• Good post. It’s easier to see the differences between, say, Brassier and Meillassoux or Grant or Harman, yes, but I would love to get him in a room with RS Bakker. Bakker’s no slouch, and neither is he unaware of continental thought, and I think Brassier and he share enough common ground to make their disagreements even more subtle and interesting. Just a wish…

        Again, and as usual, excellent post. I make sure to visit your blog at least once a week. There’s always something fascinating here.


      • Yes, I have to admit, Bakker’s early fantasy stuff was tough going and never really finished the first trilogy. I have enjoyed his two endevors within the thriller and crime novel genre. He doesn’t pull in any punches, but goes for the juggler! His conceptions are unique and lasting.

        Again, thanks for dropping by!


  2. Also, I wish Brassier would put a bit more out there. Apart from his book, these few short interviews, and a recent talk, trying to trace his positions feels like examining the fossil record, especially since there is obviously significant evolution in the interval. I feel I am missing large chunks of it…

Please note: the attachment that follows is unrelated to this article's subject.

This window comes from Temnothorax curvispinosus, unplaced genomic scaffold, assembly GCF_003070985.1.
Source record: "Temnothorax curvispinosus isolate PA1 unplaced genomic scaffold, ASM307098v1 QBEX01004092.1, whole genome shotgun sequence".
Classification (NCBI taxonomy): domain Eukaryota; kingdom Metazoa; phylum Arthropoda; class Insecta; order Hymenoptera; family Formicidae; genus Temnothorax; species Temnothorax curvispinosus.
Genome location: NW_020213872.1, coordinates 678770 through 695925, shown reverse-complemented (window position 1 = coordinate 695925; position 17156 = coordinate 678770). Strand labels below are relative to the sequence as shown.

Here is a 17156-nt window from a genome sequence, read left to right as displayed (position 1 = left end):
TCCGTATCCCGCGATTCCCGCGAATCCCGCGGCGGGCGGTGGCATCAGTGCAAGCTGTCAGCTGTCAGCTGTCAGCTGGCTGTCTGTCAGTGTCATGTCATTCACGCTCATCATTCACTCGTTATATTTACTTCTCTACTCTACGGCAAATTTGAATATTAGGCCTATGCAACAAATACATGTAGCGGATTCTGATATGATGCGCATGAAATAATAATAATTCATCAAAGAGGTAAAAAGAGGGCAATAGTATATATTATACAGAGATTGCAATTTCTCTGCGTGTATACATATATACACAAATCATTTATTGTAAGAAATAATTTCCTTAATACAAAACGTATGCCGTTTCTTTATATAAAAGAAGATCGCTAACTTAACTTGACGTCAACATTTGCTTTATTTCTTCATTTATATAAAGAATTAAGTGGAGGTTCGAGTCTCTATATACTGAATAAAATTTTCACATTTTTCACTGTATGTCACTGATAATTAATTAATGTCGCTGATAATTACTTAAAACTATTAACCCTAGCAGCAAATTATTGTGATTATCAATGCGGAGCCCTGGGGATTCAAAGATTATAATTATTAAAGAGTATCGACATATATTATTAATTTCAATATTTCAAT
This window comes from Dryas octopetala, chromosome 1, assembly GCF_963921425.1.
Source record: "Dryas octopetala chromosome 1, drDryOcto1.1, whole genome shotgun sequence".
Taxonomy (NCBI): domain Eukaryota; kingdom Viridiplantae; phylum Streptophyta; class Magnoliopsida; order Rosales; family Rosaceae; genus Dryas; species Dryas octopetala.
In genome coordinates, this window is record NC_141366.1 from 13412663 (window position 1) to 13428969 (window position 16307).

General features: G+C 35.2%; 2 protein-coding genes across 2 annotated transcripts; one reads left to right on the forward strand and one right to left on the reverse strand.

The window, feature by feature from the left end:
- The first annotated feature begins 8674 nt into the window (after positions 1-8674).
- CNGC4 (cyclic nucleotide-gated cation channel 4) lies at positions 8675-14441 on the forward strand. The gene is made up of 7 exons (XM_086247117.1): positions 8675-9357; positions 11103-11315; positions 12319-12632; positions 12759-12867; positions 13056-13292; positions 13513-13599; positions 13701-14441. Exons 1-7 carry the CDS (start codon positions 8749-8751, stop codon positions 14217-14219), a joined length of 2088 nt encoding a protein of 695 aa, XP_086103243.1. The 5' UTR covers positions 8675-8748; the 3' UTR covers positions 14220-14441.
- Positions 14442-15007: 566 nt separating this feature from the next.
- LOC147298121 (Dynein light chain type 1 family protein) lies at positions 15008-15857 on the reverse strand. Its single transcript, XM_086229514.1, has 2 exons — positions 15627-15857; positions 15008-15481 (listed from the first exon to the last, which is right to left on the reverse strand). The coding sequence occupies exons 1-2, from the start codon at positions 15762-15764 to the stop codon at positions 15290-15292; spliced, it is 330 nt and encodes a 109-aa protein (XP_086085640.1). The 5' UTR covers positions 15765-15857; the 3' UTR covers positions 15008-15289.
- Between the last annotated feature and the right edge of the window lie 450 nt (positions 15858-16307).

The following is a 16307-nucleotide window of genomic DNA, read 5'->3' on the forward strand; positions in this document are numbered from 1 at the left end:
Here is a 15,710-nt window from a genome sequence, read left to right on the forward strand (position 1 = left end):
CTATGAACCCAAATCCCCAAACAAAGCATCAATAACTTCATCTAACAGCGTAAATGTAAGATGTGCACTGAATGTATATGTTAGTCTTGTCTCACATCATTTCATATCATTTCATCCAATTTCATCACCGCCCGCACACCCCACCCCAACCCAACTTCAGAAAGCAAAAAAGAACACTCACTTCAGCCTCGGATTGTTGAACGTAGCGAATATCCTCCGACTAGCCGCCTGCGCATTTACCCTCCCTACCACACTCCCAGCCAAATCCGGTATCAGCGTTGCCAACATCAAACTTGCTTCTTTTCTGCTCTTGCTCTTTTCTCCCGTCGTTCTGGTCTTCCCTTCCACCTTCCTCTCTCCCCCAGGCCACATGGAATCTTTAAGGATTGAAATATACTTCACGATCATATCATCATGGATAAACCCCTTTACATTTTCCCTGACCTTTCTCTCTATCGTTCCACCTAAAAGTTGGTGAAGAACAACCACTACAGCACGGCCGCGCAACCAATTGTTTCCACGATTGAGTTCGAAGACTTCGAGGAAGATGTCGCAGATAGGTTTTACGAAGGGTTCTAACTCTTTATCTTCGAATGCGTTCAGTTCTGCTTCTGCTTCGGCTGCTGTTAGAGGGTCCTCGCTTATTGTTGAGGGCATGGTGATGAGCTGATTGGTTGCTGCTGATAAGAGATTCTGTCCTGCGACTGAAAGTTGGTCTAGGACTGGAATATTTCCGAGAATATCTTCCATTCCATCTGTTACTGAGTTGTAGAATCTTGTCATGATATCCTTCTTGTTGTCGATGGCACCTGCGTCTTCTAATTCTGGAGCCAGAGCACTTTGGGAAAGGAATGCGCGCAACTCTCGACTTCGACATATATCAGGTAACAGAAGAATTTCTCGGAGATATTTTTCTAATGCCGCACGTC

His “Objects and Concepts” essay was good, too, but more tantalizing than anything.


    • Yea, it would be nice to see more of his latest philosophical papers!

      It’s always interesting in following a philosopher’s growth over time, how their basic concepts either grow stronger or suddenly diverge in unexpected ways. His thoughts have steadily been with nihilism and have sought support for its purchase within Sellars and Brandom of late. I’d like more on this…

      I know from other things I’ve read that he doesn’t like the blogging world as far as publishing his own philosophical thoughts, but it sure would be nice to get his personal tidbits once in a while… 🙂 I guess we’ll have to wait till his new book comes out, mentioned in one of his recent interviews!

      Thanks for the comments, Joseph!